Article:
There’s an old cliché about how artists never become famous until after they die. That’s an exaggeration, of course, but at the center of it, there’s an undeniable truth: Canonization happens slowly. In some cases, it’s a matter of protocol: The Rock ‘n’ Roll Hall of Fame doesn’t allow the nomination of an inductee until 25 years after the release of its first album. Sometimes it’s a matter of caution: Even a casual observation reveals that Pitchfork’s been a lot more conservative handing out perfect 10s than it used to. And it’s easy to sympathize with the rationalization behind keeping hype-propelled works at arms’ length — whether it’s faulty reasoning or not, we’re compelled to judge music, and art in general, on the most complicated and subjective test possible: How it sounds to us after the novelty has worn off.
This applies in metal just as often as it does in any other genre, though there are a few notable exceptions. Acclaim and respect is earned by those who have the ambition to go beyond the riffs and the rhythm, and a small elite group of bands have reaped those accolades by transcending genre. One is Sweden’s Opeth, whose blend of death metal heaviness and prog-rock scope found them an audience that expands well beyond diehard metalheads, but treated with reverence among those who are. And another is Portland’s Agalloch, who — in a manner of speaking — do with black metal something similar to what Opeth does with death metal. Their sound is expansive and graceful, massive yet intimate. Agalloch doesn’t do things halfway, nor do they hold much back.
It’s easy to hear in albums like 2006’s epic Ashes Against the Grain or 2010’s intense Marrow of the Spirit just how powerful a vision Agalloch has presented over the years. And their latest, The Serpent & The Sphere, can be seen as a summation of everything that came before it. There are the passages of effects-laden post-rock guitar, the sprawling build-ups from hushed ballad into searing storm of black metal, the mighty power-chord climaxes, and vocalist John Haughm’s nimble transitions from whisper to monastic chant to inhuman growl. All that Agalloch is capable of is present here.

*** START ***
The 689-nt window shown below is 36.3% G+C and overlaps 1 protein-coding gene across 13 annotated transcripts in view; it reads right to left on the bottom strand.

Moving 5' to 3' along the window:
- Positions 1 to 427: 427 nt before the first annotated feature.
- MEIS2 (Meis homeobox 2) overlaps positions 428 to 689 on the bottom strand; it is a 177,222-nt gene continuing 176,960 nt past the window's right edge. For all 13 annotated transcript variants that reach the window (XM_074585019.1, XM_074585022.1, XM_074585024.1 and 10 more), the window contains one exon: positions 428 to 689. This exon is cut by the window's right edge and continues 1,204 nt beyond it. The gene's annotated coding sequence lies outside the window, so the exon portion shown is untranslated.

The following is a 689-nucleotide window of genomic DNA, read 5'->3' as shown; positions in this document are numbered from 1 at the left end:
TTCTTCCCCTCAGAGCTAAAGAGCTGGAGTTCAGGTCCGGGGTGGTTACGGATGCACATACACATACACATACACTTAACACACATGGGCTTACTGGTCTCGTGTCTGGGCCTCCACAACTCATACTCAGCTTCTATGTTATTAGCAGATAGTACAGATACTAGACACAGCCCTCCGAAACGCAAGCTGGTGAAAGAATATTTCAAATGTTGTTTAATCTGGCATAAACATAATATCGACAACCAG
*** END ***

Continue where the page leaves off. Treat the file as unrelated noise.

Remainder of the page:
The Serpent & The Sphere is more about refinement than of introducing radically new ideas. Its sound is one that could have only been crafted by Agalloch, and yet whatever familiarity they present here is outweighed by the sheer power of the songs themselves. “Celestial Effigy” is the closest thing that passes for a single, which is a fairly unusual phenomenon for this band, video for “Not Unlike the Waves” notwithstanding. Its waltzing shuffle swings and sways, ascending into an atmospheric yet accessible verse, roaring power-chord chorus, and blast-beat breakdown. It’s easily matched by the gothic shimmer of “Dark Matter Gods,” which moves more slowly albeit more ominously. Haughm delivers his sinister whisper as a lead-in to some of the most heroic sounds the band has ever recorded — and, for that matter, best.
On tracks like “Celestial Effigy” and “The Astral Dialogue,” Agalloch compress their mighty sound into some of their shortest and most easily digestible tracks to date. Five minutes is still the absolute minimum, so they’re not going metalcore or anything, but Agalloch have more or less perfected their process of compressing their epic approach. But they’re also still plenty comfortable stretching out and taking their time when the mood strikes them, as best displayed on the soaring, 12-minute “Plateau of the Ages.” It’s a panoramic snapshot of the herculean feats that propelled Agalloch to Olympus in the first place; The Serpent & The Sphere is an album-length reminder of why they’ve never left.